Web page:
For other installments in this 12-part series, click on the corresponding number: 1, 2, 3, 4, 6, 7, 8, 9, 10, 11, 12.
It seems that members of direct-repair programs belong to a special club. What’s a girl without access to the secret handshake to do? They can say you earn your way in with good work all they want, but that’s simply not true. Sure, there are DRP shops performing superior quality work, but there are just as many independents doing quality work that have tried and failed to enter the “private” club.
But going after DRPs wasn’t our first attempt at trying to get in somewhere without knowing the secret handshake. Our second month in business, we went after a few fleet contracts. Some people frown on fleet work, but the profitability depends on your current business model, i.e. your current overhead, production time and expected profit margin,
just as the decision to go DRP depends on the
We needed a predictable flow of work to come through our doors to cover small overhead costs. Even though we had only fixed a handful of customer cars, we were able to sign up with two of the major car rental agencies in our area.
So how does a shop with absolutely no track record make a deal? Hopefully the same way we plan to get a few DRPs under our belt.
Like I said, we didn’t know anything about how to get fleet work, so we relied on our other business experience. If we learned anything in college, it was how to clean ourselves up, figure out what they want to hear and humble ourselves enough to request work. The process is a basic job interview.
The first rule in a successful job interview is research, research, research. We began by finding our targets. We checked out the car rental agencies in the phone book, picked up the phone, found out where the wrecked cars were repaired and checked out their Web site. With a few more calls, we found the correct manager to contact.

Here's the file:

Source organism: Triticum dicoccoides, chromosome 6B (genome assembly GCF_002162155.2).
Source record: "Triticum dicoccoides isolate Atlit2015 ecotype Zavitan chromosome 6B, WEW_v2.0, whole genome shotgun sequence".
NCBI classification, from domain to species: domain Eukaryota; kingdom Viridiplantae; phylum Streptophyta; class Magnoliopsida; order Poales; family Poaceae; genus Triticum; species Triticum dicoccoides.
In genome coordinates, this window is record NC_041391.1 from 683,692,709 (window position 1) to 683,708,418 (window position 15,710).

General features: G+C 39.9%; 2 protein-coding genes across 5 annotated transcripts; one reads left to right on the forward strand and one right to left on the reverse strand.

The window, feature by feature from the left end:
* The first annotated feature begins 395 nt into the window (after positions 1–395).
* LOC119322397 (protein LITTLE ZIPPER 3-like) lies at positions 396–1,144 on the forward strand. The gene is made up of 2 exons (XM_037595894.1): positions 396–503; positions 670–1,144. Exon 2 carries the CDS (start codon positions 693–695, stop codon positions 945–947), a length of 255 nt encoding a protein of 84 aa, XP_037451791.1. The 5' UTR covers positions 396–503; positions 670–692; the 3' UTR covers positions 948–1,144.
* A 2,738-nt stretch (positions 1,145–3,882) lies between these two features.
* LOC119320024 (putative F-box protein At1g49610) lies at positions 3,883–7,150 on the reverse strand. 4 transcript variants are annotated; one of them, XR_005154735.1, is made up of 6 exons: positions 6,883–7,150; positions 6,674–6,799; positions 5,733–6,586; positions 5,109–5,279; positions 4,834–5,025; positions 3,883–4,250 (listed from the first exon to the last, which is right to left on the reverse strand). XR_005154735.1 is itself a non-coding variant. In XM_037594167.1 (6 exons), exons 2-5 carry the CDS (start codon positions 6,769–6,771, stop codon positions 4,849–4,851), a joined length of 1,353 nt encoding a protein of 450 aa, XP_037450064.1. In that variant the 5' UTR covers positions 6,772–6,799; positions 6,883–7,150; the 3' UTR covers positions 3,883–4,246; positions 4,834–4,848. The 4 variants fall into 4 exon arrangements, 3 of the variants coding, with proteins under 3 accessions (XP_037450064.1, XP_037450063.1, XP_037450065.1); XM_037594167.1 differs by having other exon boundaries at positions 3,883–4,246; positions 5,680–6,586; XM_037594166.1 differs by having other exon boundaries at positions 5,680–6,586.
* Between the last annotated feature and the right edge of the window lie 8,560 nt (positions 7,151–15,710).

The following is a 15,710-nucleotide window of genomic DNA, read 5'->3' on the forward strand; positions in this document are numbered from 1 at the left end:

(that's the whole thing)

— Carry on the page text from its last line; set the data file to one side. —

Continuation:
Some people prefer actually setting up an appointment, but I happen to think that’s futile. Very few people set time aside for someone they don’t know. When you’re live and in person, it’s impossible for a gatekeeper to hang up. So we focused on getting face time with the decision maker instead. The ultimate goal was to get a second meeting, preferably a shop visit. But to do that, you’ve got to get past the gatekeeper.
However, a good gatekeeper isn’t easily persuaded. You need the correct attitude. The key is to try to plan your sales calls before you desperately need the work. People can sense desperation.
You’re going out to offer a service, not to ask for a favor. How you walk and talk send out signals. If they catch a whiff that you don’t belong, they’ll sniff it out. And odds are that you’ll be out the door before they even fully understand your intentions. Just don’t get confidence confused with arrogance.
Of course, even with the right attitude, you have to have something to say. So you fix cars, right?
So what! Who doesn’t? Everyone they speak to fixes cars. Believe me, fixing cars isn’t what got us the contracts. (Remember, we’d only had a handful of customers at that point.) What they want is for you to fix their business concerns. They don’t want to know the ins and outs of how you lay paint, not yet anyway. They simply aren’t interested. That’s why they hire someone. What they want to know is if they can work with you — because if they can’t, the rest really doesn’t matter.
We started out with a rigid laptop presentation, but we soon found that no one has the time. Instead, my husband — our resident salesman — began with an opener that quickly stated to the gatekeeper who he is and why the decision maker could benefit from speaking to him. The results varied, and once he got through to the decision maker, he would just repeat the sound bite. The rest he would play by ear, listening more than he spoke and closing by scheduling another appointment to discuss what his facility could do for them.
Now these are tips based on what we did when visiting rental agencies. Insurance companies are a different beast, but we figured business is business so we used the same approach to visit our first three insurance companies.
So how did it go?
Insurer No. 1: At the first stop, the gatekeeper shut us down cold. No problem, we plan to try for their other location on the next trip.
Insurer No. 2: The company had moved (looks like I dropped the ball on planning). About an hour was burned just looking for the new location. This gatekeeper wasn’t very pleased when she realized a non-employee had found her hideout — I mean office. She did loosen up a bit when my husband remained friendly and gave her his information. The door is now open for a followup.
Insurer No. 3: At the last stop, my husband saved a long day. He was able to speak directly to the decision maker who recognized the CollisionWorks name and scheduled a shop visit. The goal was accomplished. Yahoo! It still remains to be seen if the insurance company is truly on our side, and we won’t know that until the shop visit — another topic for another day.
Writer Monica Dorsey is a partner at Classic CollisionWorks in Philadelphia, Pa. You can reach her by e-mail at [email protected]